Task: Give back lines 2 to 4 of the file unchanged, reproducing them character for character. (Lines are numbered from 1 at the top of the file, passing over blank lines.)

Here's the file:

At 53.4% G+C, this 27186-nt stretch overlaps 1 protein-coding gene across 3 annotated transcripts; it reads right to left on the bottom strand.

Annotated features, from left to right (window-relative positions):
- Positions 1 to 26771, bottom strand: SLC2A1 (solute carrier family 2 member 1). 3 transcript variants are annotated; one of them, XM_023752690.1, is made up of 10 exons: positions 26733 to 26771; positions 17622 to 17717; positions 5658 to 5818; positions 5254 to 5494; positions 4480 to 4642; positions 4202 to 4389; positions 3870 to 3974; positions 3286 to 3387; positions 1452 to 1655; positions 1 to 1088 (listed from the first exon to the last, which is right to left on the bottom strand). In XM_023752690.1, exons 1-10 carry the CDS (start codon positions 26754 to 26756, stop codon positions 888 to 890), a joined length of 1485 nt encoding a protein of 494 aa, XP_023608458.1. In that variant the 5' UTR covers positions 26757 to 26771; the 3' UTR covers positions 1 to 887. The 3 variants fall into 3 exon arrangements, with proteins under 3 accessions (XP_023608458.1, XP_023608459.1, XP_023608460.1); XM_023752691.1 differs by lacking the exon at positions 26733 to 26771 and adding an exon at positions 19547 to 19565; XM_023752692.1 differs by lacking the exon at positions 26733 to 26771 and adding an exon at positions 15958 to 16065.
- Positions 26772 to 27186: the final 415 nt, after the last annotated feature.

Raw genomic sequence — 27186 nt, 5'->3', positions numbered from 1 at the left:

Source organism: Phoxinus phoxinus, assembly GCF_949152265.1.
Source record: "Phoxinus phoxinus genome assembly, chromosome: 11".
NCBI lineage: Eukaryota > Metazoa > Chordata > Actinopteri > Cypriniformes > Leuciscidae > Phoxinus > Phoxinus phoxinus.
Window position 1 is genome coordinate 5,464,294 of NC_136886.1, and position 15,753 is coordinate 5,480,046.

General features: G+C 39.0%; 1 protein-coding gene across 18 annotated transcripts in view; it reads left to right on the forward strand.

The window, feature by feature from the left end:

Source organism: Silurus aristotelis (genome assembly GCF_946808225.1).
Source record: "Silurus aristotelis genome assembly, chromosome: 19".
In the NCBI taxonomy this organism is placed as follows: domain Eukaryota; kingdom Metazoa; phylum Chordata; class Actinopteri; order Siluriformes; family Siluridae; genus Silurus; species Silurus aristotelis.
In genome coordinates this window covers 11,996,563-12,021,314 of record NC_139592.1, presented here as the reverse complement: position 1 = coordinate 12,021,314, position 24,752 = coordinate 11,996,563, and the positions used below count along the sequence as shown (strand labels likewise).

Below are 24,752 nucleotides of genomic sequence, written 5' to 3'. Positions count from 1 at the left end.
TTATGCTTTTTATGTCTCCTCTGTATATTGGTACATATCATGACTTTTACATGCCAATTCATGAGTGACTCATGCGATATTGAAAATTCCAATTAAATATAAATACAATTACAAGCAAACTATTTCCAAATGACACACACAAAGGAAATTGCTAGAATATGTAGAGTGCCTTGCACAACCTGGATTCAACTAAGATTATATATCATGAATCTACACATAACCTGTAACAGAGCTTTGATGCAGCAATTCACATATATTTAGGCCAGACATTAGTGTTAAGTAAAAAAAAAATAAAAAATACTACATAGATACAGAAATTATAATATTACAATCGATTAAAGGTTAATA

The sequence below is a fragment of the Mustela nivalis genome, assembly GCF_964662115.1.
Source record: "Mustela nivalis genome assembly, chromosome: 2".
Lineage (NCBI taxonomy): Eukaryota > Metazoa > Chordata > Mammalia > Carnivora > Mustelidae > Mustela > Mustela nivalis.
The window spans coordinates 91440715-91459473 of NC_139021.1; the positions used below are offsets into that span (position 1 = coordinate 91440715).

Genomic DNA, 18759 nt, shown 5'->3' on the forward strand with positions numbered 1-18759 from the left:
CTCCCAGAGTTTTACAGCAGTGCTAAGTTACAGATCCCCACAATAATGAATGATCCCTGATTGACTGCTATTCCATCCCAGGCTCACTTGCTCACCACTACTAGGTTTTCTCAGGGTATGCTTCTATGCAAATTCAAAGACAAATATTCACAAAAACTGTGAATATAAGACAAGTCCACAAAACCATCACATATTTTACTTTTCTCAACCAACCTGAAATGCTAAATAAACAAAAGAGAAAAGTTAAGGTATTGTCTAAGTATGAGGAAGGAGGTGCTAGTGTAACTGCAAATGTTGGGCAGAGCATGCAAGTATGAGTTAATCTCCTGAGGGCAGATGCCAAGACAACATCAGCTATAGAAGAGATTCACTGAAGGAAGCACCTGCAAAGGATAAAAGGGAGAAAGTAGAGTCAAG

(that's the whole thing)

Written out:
Annotated features, from left to right (window-relative positions):
- Positions 1 to 26771, bottom strand: SLC2A1 (solute carrier family 2 member 1). 3 transcript variants are annotated; one of them, XM_023752690.1, is made up of 10 exons: positions 26733 to 26771; positions 17622 to 17717; positions 5658 to 5818; positions 5254 to 5494; positions 4480 to 4642; positions 4202 to 4389; positions 3870 to 3974; positions 3286 to 3387; positions 1452 to 1655; positions 1 to 1088 (listed from the first exon to the last, which is right to left on the bottom strand). In XM_023752690.1, exons 1-10 carry the CDS (start codon positions 26754 to 26756, stop codon positions 888 to 890), a joined length of 1485 nt encoding a protein of 494 aa, XP_023608458.1. In that variant the 5' UTR covers positions 26757 to 26771; the 3' UTR covers positions 1 to 887. The 3 variants fall into 3 exon arrangements, with proteins under 3 accessions (XP_023608458.1, XP_023608459.1, XP_023608460.1); XM_023752691.1 differs by lacking the exon at positions 26733 to 26771 and adding an exon at positions 19547 to 19565; XM_023752692.1 differs by lacking the exon at positions 26733 to 26771 and adding an exon at positions 15958 to 16065.
- Positions 26772 to 27186: the final 415 nt, after the last annotated feature.